Smooth rollout, long lines for legal weed

Smooth rollout, long lines for legal weed

Long lines formed outside marijuana dispensaries on New Year’s Day and persisted into Thursday after recreational cannabis went legal across Illinois.

Officials across the state and in Chicago cheered what state Rep. Kelly Cassidy of Chicago called a “smooth rollout of this new industry.”

State officials released figures Thursday showing that, on New Year’s Day alone, 45 Illinois dispensaries did $3.2 million in business over more than 77,000 transactions.

“Illinois is making history by launching a new industry that will create access to safe and legal cannabis products for our residents, while laying the foundation for social equity and our most underserved communities to be a part of the wealth created,” said state Sen. Heather Steans of Chicago. “Moving forward, our top priorities for the cannabis industry are to ensure not only that it operates safely and in a way that generates much-needed revenues for our state, but that we harness the power of our state act to propel significant economic opportunity for every community and in a way that ensures diversification of the industry.”

Steans and Cassidy became known as two of the four “marijuana moms” in the General Assembly as lead sponsors of the legalization bill signed into law by Gov. Pritzker with an effective date of Jan. 1, 2020.

“When we set out to legalize cannabis in Illinois, we were focused not only on generating new economic opportunity for our communities, but also addressing the inequities that have harmed our communities for far too long,” Cassidy said Wednesday as she and Steans marked the first day of legal weed sales in Illinois. “I am so proud of the tireless work from my colleagues in the General Assembly and the Governor’s Office to pass the state act, as well as the leadership exemplified by Mayor Lightfoot in Chicago and in many other towns across the state, where people have been thoughtful about ensuring a safe and smooth rollout of this new industry that lays the groundwork for new and diverse entrants to be included.”

Illinois became the 11th state to legalize so-called recreational cannabis, but Steans and Cassidy emphasized it was the first to do it openly with an all-encompassing bill in the legislature, not by voter referendum. Parts of their bill included standards set to expunge convictions exacted over the decades in the War on Drugs — with Pritzker formally expunging more than 11,000 misdemeanor cannabis convictions on New Year’s Eve — as well as allowances for communities that bore the brunt of that failed government policy to benefit from legalization through ownership of cultivation centers and dispensaries.

“As we start a new decade, Illinois has achieved a monumental milestone — launching the legalization of cannabis in a way that includes communities left behind for far too long, creates good jobs, and expunges thousands of records for those who have lost out on opportunities and ends prohibition,” said Toi Hutchinson, the Olympia Fields state senator who’s now known as Pritzker’s pot czarina as senior adviser to the governor for cannabis control. Calling the first day of legal weed sales “a historic new day,” she added, “I thank all those who worked hard to make the launch a success and will continue to dedicate themselves to expanding opportunities and righting the wrongs of the past.”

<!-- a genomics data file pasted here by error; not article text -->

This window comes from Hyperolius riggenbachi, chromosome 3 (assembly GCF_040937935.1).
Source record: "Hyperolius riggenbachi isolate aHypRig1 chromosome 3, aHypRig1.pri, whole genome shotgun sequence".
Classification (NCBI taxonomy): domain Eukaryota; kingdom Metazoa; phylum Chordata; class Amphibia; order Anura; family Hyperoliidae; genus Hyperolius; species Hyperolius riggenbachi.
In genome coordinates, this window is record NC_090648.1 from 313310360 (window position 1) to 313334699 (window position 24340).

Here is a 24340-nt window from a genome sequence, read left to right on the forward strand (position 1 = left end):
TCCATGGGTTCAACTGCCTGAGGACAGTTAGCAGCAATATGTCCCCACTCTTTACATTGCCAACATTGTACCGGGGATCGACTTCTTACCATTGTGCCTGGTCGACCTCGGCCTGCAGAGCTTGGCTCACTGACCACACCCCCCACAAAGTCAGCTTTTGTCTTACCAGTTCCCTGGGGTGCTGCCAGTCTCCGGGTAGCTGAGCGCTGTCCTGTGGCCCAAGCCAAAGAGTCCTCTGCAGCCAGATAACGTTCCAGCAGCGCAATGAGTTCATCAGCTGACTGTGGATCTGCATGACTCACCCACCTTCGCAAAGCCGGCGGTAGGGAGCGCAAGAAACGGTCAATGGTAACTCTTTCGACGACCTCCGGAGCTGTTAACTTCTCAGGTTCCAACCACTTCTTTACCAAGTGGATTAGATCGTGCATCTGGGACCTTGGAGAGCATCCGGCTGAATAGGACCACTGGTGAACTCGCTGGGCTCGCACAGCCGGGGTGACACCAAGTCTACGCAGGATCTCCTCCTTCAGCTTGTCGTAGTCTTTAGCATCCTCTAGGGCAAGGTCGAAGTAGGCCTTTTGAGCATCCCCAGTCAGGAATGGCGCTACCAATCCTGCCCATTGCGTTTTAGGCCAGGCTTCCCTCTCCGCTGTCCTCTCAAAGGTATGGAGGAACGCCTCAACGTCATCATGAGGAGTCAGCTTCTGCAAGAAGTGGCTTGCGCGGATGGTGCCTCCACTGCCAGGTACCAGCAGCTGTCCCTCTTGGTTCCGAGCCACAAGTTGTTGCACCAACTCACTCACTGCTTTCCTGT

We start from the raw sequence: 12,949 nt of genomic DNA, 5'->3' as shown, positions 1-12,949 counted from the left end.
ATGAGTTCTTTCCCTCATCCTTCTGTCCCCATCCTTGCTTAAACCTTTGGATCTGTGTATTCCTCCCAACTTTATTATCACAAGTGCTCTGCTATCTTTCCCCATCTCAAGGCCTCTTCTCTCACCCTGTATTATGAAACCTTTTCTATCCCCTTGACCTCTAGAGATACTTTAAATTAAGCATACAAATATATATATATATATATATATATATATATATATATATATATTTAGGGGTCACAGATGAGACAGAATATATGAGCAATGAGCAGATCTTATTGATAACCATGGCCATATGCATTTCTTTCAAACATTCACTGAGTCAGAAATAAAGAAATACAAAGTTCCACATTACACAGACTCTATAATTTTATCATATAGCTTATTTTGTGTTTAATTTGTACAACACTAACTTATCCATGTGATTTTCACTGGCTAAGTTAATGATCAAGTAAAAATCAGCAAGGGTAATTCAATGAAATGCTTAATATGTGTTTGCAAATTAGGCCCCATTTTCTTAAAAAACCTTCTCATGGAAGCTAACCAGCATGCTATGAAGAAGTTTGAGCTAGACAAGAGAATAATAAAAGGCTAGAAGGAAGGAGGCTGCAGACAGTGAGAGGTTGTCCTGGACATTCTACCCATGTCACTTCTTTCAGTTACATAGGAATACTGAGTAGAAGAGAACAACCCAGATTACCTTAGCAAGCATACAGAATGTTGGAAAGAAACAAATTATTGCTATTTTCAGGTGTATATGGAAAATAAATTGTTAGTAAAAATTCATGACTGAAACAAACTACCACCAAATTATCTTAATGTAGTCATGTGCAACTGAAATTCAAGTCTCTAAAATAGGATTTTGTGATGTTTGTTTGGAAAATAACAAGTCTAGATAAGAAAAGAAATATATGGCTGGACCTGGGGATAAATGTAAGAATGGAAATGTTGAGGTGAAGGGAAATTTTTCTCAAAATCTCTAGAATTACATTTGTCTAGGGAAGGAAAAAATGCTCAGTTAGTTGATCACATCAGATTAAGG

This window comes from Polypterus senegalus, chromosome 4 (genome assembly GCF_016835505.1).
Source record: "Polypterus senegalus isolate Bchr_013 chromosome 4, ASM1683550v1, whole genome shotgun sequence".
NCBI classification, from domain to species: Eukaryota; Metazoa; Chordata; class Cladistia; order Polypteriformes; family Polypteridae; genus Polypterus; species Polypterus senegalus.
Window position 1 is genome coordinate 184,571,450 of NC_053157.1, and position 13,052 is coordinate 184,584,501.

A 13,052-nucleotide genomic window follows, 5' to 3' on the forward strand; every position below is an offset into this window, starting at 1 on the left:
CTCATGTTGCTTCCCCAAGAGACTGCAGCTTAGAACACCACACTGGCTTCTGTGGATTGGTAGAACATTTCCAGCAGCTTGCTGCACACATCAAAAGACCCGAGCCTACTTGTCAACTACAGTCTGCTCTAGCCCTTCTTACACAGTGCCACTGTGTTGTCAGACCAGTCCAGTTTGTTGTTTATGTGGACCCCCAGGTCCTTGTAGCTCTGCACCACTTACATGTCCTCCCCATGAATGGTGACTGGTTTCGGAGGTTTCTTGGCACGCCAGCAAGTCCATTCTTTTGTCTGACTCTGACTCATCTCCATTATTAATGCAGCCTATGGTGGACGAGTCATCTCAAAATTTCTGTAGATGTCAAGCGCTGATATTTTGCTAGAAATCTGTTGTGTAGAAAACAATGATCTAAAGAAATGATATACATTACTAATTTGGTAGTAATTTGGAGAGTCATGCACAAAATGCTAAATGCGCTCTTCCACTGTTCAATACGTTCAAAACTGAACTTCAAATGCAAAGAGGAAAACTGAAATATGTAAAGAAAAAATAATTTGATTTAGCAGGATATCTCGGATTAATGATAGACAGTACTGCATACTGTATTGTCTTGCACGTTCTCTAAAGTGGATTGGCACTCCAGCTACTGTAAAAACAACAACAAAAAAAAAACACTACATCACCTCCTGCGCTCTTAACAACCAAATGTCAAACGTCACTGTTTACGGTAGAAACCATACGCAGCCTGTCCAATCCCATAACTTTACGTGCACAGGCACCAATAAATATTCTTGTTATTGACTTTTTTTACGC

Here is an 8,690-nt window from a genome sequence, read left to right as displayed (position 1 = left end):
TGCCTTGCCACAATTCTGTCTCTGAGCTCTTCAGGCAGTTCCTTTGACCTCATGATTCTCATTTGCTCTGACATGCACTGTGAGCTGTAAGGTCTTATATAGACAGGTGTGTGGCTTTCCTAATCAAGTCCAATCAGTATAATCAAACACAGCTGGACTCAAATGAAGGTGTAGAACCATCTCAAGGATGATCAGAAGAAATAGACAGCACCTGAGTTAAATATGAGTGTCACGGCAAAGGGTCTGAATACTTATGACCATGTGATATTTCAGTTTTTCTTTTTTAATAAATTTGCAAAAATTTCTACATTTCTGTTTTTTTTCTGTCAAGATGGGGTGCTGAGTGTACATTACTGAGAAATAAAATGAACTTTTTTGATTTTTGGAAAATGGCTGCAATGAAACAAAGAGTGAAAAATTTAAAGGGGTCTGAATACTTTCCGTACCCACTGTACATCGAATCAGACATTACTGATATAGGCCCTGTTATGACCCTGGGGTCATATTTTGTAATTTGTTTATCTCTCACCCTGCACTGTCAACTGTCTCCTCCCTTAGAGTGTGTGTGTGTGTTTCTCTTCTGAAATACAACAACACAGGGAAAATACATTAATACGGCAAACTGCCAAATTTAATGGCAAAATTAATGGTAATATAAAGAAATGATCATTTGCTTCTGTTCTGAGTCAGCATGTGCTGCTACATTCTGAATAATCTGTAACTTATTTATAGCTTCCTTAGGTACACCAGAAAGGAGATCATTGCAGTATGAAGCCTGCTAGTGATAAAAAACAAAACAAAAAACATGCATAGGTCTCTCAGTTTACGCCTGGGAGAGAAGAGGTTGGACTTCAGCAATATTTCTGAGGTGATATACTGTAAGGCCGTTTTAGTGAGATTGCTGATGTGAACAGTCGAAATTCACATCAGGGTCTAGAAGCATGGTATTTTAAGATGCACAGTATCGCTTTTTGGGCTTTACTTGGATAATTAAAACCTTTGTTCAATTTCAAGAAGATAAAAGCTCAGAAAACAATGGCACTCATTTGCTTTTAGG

Crain’s Chicago Business quoted Hutchinson Thursday as saying, “Sales were great,” and “we saw the lines we expected to see.”

Chicago Alderman Jason Ervin led a movement last month in the City Council to try to halt legal-weed sales in the city until July, because no African Americans owned the dispensaries that were slated to open in the city New Year’s Day. But both Hutchinson and Chicago Mayor Lori Lightfoot argued that the sales had to begin Jan. 1 to generate the revenue that will be used in part to subsidize that minority ownership. Lightfoot even proposed that city tax-increment-financing funds could be used to create a cultivation co-op in Chicago, with ownership stakes available to those who previously suffered low-level drug convictions.

“Chicago is very excited about the opportunities legalized cannabis will create for residents here in our city and across our entire state,” Lightfoot said in a statement. “Over the past seven months, we have worked tirelessly with community stakeholders, business groups, and state leaders to ensure this new industry will not only be operated safely and responsibly, but also to help drive economic growth and jobs in our neighborhoods, particularly those that have borne the brunt of the War on Drugs. Together, we will place Chicago and Illinois at the forefront of leveraging the cannabis industry to expand social equity, and create a legalization model the rest of the nation can follow.”

Chicago created an online Cannabis Center with information on both city dispensaries and applying for ownership, and Illinois pointed out that 75 additional dispensary licenses are available statewide, while also posting an information page on ownership.

Hutchinson said she’s received calls not only from other states, but other nations on how to adopt legal marijuana legislatively with equity provisions.

Long lines formed at the crack of dawn Wednesday to greet sales outside dispensaries across the state, and they extended into Thursday. Sunnyside has five dispensaries across the state — in Chicago, Buffalo Grove, Elmwood Park, Rockford, and Champaign — and the Chicago location at 3812 N. Clark St. was using a two-part system on Thursday, with customers lining up across the street and down the block before being ushered over to the dispensary in smaller groups.

Senior editor of the Chicago Morning Star

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